Netflix has denied that it’s starting to lock out customers using VPNs.
Customers using the TorGuard VPN (Virtual Private Network) service have reported running into difficulties when using Netflix, encountering error messages stating that access was blocked due to VPN or proxy use.
A Netflix spokesperson told Recombu: “The story is false. Our VPN policies have not changed.”
Netflix is available in a number of countries but due to rights issues, the content it can show varies from country to country.
In the UK, Sky gets to show big name blockbuster movies on Sky Movies and Now TV months before they arrive on Netflix, Amazon Prime and elsewhere.
But by using a VPN to fool Netflix into thinking you’re accessing it from the US, you’re able to access a much bigger selection of content.
Understandably, rights holders and rivals are not happy about this. Australian streaming service Quickflix has publicly called out Netflix’s CEO Reed Hastings on the issue, accusing him of enjoying a free ride in Australia.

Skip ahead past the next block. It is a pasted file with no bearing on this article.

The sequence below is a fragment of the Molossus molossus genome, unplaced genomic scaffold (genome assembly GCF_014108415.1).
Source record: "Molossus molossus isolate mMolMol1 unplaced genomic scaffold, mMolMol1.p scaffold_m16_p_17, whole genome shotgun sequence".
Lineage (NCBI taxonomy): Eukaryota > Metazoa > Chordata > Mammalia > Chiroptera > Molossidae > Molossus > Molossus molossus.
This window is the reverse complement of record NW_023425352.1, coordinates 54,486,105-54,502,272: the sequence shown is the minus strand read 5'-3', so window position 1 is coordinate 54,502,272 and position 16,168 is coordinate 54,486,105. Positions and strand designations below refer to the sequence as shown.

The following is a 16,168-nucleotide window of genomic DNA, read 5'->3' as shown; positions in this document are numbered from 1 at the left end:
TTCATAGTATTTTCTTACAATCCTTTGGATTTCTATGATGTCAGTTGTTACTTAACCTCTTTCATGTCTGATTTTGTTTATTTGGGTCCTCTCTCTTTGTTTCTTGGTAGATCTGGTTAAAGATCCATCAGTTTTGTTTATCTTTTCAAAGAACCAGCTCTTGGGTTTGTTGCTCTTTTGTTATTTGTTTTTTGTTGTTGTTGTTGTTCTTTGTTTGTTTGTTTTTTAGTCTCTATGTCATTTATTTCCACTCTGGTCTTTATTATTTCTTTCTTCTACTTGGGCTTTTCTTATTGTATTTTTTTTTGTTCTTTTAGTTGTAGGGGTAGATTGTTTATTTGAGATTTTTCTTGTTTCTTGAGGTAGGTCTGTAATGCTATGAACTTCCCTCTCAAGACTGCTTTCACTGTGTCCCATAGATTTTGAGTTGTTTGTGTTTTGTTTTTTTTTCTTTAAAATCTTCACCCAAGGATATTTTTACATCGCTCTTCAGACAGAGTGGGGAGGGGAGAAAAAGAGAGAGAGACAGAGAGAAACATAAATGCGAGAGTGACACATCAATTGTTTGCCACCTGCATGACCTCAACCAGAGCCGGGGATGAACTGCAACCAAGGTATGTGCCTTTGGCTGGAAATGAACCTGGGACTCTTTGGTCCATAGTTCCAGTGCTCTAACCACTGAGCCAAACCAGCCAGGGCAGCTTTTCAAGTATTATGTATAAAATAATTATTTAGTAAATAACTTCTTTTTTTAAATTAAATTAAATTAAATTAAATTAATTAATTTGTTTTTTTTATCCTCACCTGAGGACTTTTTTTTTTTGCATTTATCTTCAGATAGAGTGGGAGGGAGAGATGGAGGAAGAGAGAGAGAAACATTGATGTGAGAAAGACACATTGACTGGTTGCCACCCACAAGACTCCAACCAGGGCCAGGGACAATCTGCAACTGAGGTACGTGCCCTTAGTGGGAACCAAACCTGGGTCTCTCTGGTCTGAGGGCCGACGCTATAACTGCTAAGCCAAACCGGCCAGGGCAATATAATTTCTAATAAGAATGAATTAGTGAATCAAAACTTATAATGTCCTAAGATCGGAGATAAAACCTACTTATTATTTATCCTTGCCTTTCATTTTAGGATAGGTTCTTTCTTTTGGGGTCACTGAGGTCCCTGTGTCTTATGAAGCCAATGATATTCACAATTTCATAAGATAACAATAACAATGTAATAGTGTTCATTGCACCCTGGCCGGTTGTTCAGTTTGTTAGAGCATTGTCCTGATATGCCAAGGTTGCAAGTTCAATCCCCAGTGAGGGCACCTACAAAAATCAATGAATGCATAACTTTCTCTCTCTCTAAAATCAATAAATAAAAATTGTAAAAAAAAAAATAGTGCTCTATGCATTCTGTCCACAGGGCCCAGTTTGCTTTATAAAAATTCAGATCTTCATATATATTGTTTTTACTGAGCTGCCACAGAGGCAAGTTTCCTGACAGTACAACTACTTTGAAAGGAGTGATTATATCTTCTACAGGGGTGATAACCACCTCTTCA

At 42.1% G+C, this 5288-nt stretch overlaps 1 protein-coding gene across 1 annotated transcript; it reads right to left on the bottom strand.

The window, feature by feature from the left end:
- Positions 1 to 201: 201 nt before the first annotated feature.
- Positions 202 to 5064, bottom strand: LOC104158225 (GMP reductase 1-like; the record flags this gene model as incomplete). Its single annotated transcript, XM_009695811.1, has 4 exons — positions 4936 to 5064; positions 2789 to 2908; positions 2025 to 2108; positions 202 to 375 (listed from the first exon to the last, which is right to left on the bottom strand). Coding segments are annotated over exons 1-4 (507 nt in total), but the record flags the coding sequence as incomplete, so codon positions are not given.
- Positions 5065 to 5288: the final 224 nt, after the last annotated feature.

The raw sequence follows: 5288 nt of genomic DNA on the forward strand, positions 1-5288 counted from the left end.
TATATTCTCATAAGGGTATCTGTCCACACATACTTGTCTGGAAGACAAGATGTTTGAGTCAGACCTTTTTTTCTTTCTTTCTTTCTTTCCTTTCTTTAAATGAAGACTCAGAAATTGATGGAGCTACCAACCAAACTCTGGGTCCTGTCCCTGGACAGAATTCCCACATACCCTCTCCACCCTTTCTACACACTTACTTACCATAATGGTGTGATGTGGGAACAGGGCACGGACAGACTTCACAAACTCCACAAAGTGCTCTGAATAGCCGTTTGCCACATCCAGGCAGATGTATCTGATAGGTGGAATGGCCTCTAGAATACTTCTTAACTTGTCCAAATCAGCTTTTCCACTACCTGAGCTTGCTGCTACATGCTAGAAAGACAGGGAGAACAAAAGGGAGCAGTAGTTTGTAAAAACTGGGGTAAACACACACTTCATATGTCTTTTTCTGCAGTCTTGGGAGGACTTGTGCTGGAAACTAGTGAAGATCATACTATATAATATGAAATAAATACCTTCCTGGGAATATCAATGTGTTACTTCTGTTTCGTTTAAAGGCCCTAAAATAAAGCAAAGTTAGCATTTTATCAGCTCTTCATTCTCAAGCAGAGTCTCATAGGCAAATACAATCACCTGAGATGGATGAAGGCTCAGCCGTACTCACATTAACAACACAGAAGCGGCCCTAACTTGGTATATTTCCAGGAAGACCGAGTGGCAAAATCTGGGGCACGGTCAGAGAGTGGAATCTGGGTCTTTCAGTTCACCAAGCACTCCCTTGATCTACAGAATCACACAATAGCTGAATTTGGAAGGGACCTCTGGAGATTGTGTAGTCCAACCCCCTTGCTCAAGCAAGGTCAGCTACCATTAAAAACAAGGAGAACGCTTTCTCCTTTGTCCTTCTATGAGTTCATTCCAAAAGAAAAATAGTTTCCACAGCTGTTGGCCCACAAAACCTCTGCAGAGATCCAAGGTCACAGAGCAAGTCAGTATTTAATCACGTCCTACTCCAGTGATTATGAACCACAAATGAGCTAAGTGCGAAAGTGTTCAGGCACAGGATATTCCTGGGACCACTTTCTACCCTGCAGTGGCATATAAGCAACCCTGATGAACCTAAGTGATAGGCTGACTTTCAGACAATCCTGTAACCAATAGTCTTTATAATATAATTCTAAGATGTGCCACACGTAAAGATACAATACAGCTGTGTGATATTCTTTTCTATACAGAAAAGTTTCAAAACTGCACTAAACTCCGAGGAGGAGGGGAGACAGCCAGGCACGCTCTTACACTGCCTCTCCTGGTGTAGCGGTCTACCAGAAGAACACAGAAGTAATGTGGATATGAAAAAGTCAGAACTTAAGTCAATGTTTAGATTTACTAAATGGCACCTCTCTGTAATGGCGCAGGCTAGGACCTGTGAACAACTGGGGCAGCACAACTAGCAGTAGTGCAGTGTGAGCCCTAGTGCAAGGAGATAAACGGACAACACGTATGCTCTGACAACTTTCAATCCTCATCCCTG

One of the many results of the extensive Sony Pictures hack was the revelation that it wanted Netflix to take action on paying customers who used VPNs to access region-locked TV shows and movies. Using VPNs to access overseas content violates Netflix’s terms of service.
Getting round the geolocation restrictions isn’t that hard right now, but due to the pressure, it’s expected that Netflix will be forced to pull the shutters down on VPN-using customers.
For the time being, Netflix is officially saying that no-one is being booted out of the party.